Is outsourcing HR the right move for your small business?

For small businesses, the HR function can be expensive. Even more expensive, though, are the mistakes that can happen when there's no HR guidance from a professional.

by Diane Faulkner
updated May 11, 2023 ·  3min read

According to Glassdoor, the national average salary for a human resources director is $82,000. For a small business, that's pretty steep — so much so that most small business owners simply take on the HR duties themselves or rely on trusted admins. After all, HR is only needed when there's hiring to be done and payroll to be processed. And, in a small business with more of a family atmosphere, there's little probability of lawsuits, or so some might like to think.

That's actually a dangerous attitude to take, according to Christine Nichlos, founder and CEO of People Science. In her company's recent poll, "a resounding 60-plus% [of respondents] said it was a lawsuit that prompted them to hire their first HR."

While a small business may not have the full workload necessary to bring on in-house HR personnel, small business HR outsourcing should be seriously considered.

Brian Calciano, attorney and co-founder of Florida-based Calciano Pierro, agrees. "Most businesses under 100 employees, under 50 especially, may not have the resources or the work required to justify having an in-house HR person, but they still need that review, that professional guidance."

Is Outsourcing HR the Right Move for Your Small Business

What is HR outsourcing?

HR outsourcing involves bringing in a third party to assist with or facilitate all or some HR functions.

A recent study by Kelly Services showed that 36% of all employers outsource part or all of the HR function, and the trend is growing. The most outsourced functions are payroll (56%), recruitment (49%), and benefits (40%), followed by training, compensation, HR information systems, and performance management.

Why consider outsourcing HR functions?

When you start your business, your priority is to bring on people who can help you build your product or service, helping grow the bottom line.

"For a small business without a dedicated HR resource, having this resource allows [the company] to scale more efficiently, bringing expertise into the organization, saving current team members time, and without adding to headcount," says John Bernatovicz, founder and president of Willory. "For small companies that do not have in-house HR expertise, outsourcing is a great start for initial strategy, structure, and tools."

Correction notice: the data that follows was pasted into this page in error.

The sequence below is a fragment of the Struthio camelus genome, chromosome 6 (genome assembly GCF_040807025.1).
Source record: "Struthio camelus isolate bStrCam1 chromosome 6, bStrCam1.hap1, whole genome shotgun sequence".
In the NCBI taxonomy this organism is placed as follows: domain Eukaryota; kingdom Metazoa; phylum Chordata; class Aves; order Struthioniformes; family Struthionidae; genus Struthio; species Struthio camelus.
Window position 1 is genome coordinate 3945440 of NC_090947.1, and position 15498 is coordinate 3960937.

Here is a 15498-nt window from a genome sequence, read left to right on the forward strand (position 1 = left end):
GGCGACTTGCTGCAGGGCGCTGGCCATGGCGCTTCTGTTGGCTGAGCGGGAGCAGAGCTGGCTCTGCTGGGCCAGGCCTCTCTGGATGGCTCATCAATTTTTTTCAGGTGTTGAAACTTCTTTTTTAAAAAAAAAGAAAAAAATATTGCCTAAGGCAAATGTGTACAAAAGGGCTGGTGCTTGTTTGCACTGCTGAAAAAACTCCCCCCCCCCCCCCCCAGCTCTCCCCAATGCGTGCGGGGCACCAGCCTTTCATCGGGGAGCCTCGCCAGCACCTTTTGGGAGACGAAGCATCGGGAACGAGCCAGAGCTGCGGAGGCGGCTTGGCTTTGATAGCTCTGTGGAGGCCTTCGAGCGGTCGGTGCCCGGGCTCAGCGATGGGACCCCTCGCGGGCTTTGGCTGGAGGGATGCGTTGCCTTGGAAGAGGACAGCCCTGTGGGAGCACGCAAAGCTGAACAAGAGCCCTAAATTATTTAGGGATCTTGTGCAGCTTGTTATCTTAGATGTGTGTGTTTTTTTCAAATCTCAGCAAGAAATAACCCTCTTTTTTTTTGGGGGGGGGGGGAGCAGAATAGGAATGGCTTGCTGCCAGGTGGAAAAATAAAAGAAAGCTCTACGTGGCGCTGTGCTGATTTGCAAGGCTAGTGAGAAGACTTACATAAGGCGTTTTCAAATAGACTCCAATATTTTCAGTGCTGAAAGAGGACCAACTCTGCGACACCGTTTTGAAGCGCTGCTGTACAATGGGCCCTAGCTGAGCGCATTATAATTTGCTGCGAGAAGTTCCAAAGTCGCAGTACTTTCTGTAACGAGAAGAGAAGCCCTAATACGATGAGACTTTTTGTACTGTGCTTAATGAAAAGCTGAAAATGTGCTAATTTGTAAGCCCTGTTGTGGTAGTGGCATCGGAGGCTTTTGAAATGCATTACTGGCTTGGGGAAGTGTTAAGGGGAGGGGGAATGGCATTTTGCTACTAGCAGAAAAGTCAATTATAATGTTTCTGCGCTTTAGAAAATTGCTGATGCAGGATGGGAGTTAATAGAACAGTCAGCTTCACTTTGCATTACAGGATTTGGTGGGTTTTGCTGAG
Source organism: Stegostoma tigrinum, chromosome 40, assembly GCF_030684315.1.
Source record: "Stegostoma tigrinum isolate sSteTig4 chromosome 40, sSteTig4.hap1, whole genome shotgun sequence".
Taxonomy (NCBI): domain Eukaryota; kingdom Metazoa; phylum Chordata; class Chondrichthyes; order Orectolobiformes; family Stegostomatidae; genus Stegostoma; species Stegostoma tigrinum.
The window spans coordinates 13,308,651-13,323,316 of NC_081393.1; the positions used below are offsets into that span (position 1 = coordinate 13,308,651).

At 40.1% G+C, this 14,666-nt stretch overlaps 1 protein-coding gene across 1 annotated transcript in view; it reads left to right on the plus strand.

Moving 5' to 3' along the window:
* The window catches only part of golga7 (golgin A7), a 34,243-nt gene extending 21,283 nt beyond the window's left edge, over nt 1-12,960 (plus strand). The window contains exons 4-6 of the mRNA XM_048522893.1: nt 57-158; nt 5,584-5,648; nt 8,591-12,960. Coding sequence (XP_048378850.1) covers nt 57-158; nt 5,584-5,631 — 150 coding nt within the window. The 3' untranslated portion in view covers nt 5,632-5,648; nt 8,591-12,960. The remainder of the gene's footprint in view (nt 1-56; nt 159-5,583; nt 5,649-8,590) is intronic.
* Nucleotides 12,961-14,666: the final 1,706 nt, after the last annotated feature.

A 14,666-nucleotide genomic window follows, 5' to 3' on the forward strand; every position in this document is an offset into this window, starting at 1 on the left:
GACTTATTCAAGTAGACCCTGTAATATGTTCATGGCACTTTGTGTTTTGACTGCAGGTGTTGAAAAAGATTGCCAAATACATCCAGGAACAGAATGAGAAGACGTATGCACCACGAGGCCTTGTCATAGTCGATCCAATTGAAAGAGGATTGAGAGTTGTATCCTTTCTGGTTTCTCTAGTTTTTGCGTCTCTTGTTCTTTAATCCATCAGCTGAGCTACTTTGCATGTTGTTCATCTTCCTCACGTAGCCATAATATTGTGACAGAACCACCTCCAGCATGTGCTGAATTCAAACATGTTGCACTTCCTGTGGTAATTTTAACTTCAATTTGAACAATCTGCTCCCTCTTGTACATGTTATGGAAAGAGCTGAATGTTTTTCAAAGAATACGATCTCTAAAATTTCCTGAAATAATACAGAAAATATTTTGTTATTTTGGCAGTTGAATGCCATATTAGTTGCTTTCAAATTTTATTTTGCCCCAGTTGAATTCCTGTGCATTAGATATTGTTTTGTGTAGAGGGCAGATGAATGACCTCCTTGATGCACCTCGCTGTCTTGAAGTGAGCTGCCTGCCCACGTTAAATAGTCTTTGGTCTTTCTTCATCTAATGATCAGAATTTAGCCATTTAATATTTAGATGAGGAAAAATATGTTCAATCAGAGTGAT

HR outsourcing costs and benefits

Business buyer's guide reports that HR outsourcing costs $50 to $1,500 per month depending on the number of employees and the services needed. For that, your company can receive help with:

  • Background screening
  • Drug screening
  • Employee assistance
  • Employee counseling
  • Healthcare benefits
  • Payroll services
  • Performance management
  • Retirement planning
  • Risk management
  • Temporary staffing

According to Bernatovicz, dedicated HR personnel can also bring to your company the expertise to develop more robust compensation strategies, assist with HR audits, and train you and other staff on best practices in HR.

Disadvantages of outsourcing HR

The biggest disadvantage of outsourcing HR is that you "are not going to have the level of familiarity with the business and a knowledge of all those interpersonal relationships and dynamics within the organization," Calciano notes.

Nichlos says it's imperative to make sure you check references and get to know whoever is going to be assigned to work on your HR. An important aspect of vetting is piloting. "We do pilots with companies first so they get to know us, and we get to know them," Nichlos says, noting that this helps ensure that you and your HR personnel are on the same wavelength. "You need to make sure whoever you're signing has the same business acumen as you and has a [big enough] arsenal of services to support you."

"It can be challenging for a business owner to recognize the importance of working with an [outsourced] HR professional or attorney," Calciano says. "The problem is people don't know what they don't know. So, anyone who reads this article, don't wait until something cruddy happens to say, 'Well, now I know why I need an HR professional or lawyer on standby. You want to fix the roof while the sun is still shining."

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About the Author

Diane Faulkner

Diane Faulkner is a ghostwriter, content marketing strategist, and editor based in Jacksonville, Florida. She specialize… Read more

This portion of the site is for informational purposes only. The content is not legal advice. The statements and opinions are the expression of the author, not LegalZoom, and have not been evaluated by LegalZoom for accuracy, completeness, or changes in the law.